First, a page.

Release Date: Feb 9, 2010
Record label: Paper Bag
Genre(s): Indie, Rock, Pop, Alternative
You Say Party! We Say Die!’s third album, 2010’s XXXX, refines and slicks up their nervy, exuberant new wave pop sound, adding some darker emotions and a more introspective lyrical approach. Fans of the rambunctiousness their first two records dealt out may be a bit disappointed at first by the more professional sound, the smoother production, and the general tightening up, but they can’t deny that the band has written a very strong batch of songs, maybe some of their best. Besides, people grow and change, why shouldn’t bands have the same opportunity? The trick is to grow without jettisoning the things that made you worth listening to in the first place.
It's a good thing You Say Party! We Say Die!-- the Canadian dance-punk quintet who had famously been barred from entering the United States for the past four years-- have finally gotten their visa problems worked out in time for the American release of their third LP, XXXX. Because, more than any point in their career, audiences will want to hear their new songs live. While other bands of their ilk petered out along with the intensity of the public's interest in dance-punk, YSP!WSD! have chugged along, touring tirelessly through Europe, and finally developing beyond the constraints of hi-hat 16th notes and wiry, stabbing guitar lines on a collection that encompasses both the gothic ambiance of Siouxsie and the Banshees and the tough-girl 1980s hooks of Pat Benatar.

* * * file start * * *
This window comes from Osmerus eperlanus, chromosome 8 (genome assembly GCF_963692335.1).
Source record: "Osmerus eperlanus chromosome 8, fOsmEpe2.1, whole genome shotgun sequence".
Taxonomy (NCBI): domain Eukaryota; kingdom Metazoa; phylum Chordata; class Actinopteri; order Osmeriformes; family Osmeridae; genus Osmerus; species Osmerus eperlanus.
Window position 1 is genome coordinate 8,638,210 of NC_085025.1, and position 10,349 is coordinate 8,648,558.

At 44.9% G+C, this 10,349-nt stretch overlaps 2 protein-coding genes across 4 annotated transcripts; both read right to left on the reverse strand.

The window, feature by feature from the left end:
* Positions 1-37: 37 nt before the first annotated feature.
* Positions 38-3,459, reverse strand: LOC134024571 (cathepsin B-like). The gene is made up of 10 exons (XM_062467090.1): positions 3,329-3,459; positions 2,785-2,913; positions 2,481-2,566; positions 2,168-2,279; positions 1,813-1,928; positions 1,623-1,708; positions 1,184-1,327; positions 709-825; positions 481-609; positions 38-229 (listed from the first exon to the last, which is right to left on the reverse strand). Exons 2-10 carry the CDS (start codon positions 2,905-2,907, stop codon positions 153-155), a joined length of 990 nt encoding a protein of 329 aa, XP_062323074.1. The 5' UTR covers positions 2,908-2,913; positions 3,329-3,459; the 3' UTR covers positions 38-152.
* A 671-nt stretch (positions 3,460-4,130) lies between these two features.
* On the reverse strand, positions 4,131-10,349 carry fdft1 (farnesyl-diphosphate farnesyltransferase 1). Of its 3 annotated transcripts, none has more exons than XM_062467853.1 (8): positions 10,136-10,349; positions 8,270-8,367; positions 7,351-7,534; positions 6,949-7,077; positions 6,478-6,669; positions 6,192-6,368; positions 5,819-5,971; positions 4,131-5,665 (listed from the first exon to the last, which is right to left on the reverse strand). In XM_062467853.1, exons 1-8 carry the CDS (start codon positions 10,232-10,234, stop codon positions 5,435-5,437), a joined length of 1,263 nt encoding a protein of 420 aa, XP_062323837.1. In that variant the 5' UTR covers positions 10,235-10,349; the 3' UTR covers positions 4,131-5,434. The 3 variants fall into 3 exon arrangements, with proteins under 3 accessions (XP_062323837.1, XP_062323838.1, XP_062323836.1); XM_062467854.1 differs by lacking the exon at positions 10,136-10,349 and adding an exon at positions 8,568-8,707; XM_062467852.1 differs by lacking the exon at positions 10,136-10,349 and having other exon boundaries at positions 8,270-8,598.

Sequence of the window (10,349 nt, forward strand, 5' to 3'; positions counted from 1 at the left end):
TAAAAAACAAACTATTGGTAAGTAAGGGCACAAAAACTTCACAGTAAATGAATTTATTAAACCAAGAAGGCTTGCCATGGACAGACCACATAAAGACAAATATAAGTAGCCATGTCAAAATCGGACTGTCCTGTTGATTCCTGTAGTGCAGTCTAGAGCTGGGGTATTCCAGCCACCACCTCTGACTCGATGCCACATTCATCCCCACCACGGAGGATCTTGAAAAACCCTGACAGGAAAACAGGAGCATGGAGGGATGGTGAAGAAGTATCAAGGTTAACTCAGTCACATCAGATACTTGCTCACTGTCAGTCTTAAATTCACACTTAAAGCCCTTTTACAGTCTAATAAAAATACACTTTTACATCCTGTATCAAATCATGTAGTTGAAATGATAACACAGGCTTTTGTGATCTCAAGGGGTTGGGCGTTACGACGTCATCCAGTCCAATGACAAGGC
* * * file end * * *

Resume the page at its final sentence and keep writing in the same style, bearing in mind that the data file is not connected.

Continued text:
I’ll let you in a on a little secret: the title of You Say Party! We Say Die!’s new album is actually Love. In fact, the album’s track list (i.e. “Make XXXX”) reads like a game of Mad Libs where the only acceptable word is “love”. As far as creative conceits go, it’s hardly inspired, but I’ll give them points for being cute.
Love's a four-letter word, so these British Columbians' third disc adores censorship. A pinging New Wave keyboard hook and Becky Ninkovic's crimson encounter with Cupid pierce hooky and haunted as Tears for Fears' "Mad World." Kate Bush leading Blondie 2.0, or Metric with fewer guitars and more melodrama? The Edge-y riffs prick a John Hughes prom-night montage in "Dark Days," which grooves bottom line rockist, while the complementary "Cosmic Wanship Avengers" flies ancient Devo beats that by song's end stick a quick-pick of keyboard rave. "Lonely's Lunch" beats a Morse code tattoo until a Phantom of the Opera break transforms it into a Concrete Blonde vampire bite.
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